The archaeological site consists of 5 terraces stair-stepping up the hill, each with its own particular purpose. The first and second terraces were used for rituals and feasts; the third terrace was for ceremonies, and terraces one and two were probably used for housing and workshops.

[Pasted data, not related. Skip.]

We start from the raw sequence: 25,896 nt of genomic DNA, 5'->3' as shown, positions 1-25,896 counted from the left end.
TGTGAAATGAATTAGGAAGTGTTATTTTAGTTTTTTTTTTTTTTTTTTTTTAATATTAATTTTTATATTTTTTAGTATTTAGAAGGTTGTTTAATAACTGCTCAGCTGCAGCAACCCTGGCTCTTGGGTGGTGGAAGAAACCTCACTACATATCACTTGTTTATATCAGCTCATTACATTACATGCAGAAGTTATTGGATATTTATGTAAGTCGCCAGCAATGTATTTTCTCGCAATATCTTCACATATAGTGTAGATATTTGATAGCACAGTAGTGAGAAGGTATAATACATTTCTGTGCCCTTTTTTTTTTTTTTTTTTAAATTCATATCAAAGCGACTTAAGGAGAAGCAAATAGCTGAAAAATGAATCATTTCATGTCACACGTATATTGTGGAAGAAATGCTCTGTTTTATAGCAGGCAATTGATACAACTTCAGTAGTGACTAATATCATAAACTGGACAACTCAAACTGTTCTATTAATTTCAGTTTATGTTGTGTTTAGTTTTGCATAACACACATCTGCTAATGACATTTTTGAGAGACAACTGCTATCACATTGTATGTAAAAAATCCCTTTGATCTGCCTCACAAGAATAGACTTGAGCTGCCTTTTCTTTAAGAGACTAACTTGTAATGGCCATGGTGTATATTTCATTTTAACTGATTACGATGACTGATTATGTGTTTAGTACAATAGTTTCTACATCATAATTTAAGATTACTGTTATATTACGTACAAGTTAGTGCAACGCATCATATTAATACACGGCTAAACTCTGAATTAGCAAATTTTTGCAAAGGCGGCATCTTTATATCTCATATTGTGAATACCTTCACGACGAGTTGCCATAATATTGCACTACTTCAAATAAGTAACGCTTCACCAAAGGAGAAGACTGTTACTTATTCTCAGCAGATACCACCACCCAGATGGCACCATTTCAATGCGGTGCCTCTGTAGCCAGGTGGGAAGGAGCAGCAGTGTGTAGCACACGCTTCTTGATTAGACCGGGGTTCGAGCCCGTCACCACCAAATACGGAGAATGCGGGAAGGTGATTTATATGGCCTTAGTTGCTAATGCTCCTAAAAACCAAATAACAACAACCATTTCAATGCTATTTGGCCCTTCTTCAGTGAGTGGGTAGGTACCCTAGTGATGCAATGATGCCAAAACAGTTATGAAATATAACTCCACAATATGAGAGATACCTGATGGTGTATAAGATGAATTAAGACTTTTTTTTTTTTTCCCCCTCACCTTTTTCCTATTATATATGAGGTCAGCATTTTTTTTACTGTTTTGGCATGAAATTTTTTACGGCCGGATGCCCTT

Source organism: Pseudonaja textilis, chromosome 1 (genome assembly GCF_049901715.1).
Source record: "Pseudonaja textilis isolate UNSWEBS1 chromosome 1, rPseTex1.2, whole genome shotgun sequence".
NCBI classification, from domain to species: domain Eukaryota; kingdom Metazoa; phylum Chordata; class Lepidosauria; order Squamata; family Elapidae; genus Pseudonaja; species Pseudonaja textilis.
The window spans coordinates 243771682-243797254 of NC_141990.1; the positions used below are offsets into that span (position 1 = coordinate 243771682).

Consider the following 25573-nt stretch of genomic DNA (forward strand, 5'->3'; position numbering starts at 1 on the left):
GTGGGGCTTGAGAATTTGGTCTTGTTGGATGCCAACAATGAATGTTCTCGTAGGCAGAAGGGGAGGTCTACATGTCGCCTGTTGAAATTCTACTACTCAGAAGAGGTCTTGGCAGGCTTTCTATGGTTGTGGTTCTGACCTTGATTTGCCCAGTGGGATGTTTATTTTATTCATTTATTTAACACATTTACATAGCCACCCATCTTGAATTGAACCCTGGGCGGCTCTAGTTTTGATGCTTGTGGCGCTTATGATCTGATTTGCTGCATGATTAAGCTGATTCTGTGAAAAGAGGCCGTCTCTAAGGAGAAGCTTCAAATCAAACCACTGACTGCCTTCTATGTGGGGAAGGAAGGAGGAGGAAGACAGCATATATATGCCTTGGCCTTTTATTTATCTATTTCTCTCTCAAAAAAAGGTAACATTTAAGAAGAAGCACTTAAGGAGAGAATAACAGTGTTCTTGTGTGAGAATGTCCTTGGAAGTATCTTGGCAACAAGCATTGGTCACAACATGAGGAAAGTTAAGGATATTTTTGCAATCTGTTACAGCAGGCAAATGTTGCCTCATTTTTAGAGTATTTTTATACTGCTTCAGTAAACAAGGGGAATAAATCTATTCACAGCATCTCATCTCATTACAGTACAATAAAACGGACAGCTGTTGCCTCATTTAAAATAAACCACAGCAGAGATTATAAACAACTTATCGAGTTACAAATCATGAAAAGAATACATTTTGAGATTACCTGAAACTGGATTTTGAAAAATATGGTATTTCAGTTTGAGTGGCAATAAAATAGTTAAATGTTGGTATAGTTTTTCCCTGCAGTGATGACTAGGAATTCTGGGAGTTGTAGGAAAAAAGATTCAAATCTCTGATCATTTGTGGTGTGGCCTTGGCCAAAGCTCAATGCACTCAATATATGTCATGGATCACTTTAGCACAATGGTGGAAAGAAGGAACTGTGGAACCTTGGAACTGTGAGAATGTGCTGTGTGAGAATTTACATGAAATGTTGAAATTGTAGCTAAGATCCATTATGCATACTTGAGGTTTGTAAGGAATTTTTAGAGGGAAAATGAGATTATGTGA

Rumicucho was also probably used for astronomy and to observe solar events. It is about 1 kilometer (0.62 mi) from the equator and lines up precisely with the snow-capped volcanoes Cayambe 50 kilometers (31 mi) east and Cotopaxi, 80 kilometers (50 mi) to the south, suggesting that it was a sacred site. The Incas and pre-Inca peoples had extensive knowledge of astronomy and often located their installations in places appropriate for observations of solar events, including the equatorial solstice, which they called “the day when a man has no shadow.